What do kids need in their lunchbox? Is it healthy enough? Will the kids actually eat it? Lots of parents worry about what their kids do – and don’t- eat at school.
School lunches: what do you need to know?
- Kids only eat about 20% of their daily food at school. So if they don’t eat a whole lot of lunch, it’s not a big deal. They will be getting most of their nutrition from their breakfast, after-school snack, and dinner. No need to panic.
- Kids don’t get a whole lot of time to eat in school. And they can be too busy talking to their friends to remember to eat. It takes a while for most kids to get used to eating at school. So don’t assume that they didn’t like their lunch if they didn’t eat it. Ask them if they remembered to eat or if they ran out of time. This is especially true for junior and senior infants.
- Do give them lunchboxes and wrappers that are easy to open. There is only one teacher for up to 30 kids – with the best will in the world the teacher is not going to be able to open every lunchbox and peel every orange. Practice getting your child to open their lunchbox and unwrap their food. See what works and what doesn’t. And no cling film. Young kids just can’t manage it.
What should go in a lunchbox?
The most important thing to put in a lunchbox is something your child will actually eat. In an ideal world this is a lovely sandwich with healthy protein and lots of salad. In real life this might be a packet of gluten-free crackers and a handful of grapes. Below is some guidance on what is ideal but you can take it as a target to work towards for your child.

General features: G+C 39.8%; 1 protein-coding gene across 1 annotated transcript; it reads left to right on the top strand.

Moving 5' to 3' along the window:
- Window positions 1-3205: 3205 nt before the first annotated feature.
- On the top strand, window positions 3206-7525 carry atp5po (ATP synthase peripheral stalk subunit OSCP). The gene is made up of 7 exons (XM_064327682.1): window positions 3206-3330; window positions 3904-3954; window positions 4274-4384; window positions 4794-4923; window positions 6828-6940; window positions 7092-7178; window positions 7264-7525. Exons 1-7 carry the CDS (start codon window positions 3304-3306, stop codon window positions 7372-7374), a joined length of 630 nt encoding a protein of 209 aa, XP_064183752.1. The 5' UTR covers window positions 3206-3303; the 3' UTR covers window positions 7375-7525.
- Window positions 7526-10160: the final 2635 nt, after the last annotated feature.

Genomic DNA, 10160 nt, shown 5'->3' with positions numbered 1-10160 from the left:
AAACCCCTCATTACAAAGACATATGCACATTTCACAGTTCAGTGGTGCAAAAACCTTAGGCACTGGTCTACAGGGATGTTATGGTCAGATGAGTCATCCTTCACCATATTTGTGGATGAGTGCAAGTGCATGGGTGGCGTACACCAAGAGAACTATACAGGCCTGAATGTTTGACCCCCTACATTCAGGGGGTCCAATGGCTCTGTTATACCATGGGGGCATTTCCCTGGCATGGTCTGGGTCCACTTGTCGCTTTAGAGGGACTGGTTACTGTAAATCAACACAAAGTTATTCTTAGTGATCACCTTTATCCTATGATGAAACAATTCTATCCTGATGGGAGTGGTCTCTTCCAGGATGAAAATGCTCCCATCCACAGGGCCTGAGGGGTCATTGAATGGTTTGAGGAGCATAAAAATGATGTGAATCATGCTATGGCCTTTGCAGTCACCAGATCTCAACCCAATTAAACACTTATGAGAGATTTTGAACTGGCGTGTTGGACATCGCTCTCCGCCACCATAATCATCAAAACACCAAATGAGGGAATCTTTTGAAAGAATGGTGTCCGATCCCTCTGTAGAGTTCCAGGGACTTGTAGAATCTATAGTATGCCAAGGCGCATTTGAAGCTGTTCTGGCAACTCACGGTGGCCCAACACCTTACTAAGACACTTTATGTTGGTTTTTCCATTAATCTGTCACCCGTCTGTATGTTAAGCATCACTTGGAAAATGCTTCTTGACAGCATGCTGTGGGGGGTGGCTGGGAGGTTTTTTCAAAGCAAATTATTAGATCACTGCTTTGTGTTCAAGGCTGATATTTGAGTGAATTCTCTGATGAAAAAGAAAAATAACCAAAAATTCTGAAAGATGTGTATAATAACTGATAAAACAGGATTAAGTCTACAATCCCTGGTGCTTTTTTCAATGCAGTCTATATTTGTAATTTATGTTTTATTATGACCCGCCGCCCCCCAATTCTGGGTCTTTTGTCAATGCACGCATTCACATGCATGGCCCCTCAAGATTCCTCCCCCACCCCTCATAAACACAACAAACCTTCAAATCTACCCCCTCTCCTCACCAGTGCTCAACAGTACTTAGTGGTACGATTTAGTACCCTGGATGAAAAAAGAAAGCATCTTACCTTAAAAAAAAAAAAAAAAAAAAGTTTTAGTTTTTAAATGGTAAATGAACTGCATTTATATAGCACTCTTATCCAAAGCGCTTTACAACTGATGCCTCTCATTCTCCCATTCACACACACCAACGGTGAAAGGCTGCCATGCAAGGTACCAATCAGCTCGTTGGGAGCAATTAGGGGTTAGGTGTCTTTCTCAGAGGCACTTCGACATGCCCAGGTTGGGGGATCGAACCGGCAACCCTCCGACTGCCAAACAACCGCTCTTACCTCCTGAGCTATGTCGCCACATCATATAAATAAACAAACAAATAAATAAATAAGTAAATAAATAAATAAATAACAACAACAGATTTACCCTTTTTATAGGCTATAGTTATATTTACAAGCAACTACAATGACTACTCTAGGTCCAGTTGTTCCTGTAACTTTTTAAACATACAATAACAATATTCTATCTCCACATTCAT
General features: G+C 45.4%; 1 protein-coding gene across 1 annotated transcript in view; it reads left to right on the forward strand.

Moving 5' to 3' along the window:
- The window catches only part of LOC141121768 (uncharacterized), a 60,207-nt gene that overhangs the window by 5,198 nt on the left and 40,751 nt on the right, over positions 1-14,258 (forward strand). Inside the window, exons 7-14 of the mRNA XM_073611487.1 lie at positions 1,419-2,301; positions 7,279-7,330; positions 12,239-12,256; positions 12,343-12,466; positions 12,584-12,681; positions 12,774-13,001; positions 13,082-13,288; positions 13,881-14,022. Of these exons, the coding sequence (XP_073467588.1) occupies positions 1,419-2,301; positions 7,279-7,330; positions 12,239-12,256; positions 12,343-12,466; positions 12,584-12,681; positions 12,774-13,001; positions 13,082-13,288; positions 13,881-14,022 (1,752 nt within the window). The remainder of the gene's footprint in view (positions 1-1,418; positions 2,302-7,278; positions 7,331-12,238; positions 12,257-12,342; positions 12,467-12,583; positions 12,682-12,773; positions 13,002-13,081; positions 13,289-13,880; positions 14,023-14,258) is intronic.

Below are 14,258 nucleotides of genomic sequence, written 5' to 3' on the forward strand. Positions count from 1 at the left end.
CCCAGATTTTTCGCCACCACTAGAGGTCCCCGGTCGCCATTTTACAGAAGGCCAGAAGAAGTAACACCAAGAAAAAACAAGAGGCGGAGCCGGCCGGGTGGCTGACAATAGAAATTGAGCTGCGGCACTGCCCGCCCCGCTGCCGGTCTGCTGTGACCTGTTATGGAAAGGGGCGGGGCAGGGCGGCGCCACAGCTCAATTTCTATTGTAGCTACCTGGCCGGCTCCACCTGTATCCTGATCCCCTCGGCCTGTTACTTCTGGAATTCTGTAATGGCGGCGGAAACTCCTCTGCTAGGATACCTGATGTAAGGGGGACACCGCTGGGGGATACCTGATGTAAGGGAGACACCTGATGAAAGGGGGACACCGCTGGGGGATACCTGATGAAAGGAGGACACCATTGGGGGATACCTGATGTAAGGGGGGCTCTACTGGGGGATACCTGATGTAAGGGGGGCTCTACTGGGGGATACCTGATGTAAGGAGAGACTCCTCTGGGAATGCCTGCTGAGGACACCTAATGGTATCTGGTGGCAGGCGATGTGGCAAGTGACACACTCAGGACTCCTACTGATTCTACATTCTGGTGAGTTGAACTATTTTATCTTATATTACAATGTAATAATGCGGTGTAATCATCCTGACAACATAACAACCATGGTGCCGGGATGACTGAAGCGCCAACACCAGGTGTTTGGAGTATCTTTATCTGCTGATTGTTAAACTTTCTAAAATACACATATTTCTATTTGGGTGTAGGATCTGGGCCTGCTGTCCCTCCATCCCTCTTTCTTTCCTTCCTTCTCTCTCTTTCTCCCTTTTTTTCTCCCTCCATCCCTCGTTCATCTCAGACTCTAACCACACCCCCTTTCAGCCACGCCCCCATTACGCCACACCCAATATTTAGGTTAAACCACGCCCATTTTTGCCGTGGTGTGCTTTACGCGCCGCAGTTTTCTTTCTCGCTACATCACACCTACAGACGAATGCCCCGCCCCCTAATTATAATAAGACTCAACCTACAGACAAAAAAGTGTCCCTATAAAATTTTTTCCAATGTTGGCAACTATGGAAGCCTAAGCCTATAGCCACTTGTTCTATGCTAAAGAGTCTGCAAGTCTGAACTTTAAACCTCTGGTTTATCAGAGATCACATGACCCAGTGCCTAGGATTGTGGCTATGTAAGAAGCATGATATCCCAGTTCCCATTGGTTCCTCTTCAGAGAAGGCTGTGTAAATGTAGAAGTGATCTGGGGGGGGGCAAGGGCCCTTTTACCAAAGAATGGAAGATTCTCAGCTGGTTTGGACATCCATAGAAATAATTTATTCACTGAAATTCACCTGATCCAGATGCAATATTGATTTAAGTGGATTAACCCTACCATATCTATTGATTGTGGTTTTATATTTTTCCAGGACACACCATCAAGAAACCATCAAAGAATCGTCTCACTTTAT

Carbs: carb foods like gluten free bread, crackers and wraps will give your child energy for running around and concentration. Sandwiches are very popular and are handy for lunchboxes. Some children might also eat a gluten-free pasta salad or rice salad.
Protein foods: Protein is essential for helping children grow and protein foods are often a source of iron and other minerals. Ham is a popular filling for sandwiches but try not to give children processed meats like ham every day. Sliced chicken, turkey, hardboiled eggs, tuna, gluten-free hummus and cheddar cheese are all good sources of protein. You could also try adding kidney beans or chickpeas to a gluten-free pasta salad (if you have an adventurous child!).
Fruit and vegetables: These are great for vitamins and minerals as well as adding some fibre. Add some lettuce, tomatoes or cucumber to sandwiches, add carrot or celery sticks to the lunchbox or pop in an easy-to-peel or already-peeled mandarin orange. Try a kiwi cut in half to eat with a teaspoon, a small bunch of grapes or a soft fruit like peach or plum for older children.
Calcium: Children need lots of calcium for healthy bones and teeth. Dairy foods like milk, cheese and yoghurt are all rich in calcium. Try cheese in a sandwich (remember this also counts as a protein), add a yoghurt or give them a small carton of milk to drink. Some kids won’t eat yoghurt or drink milk if it gets warm. If this is your child, don’t worry – just give them some milk, cheese or yoghurt as part of their after-school snack.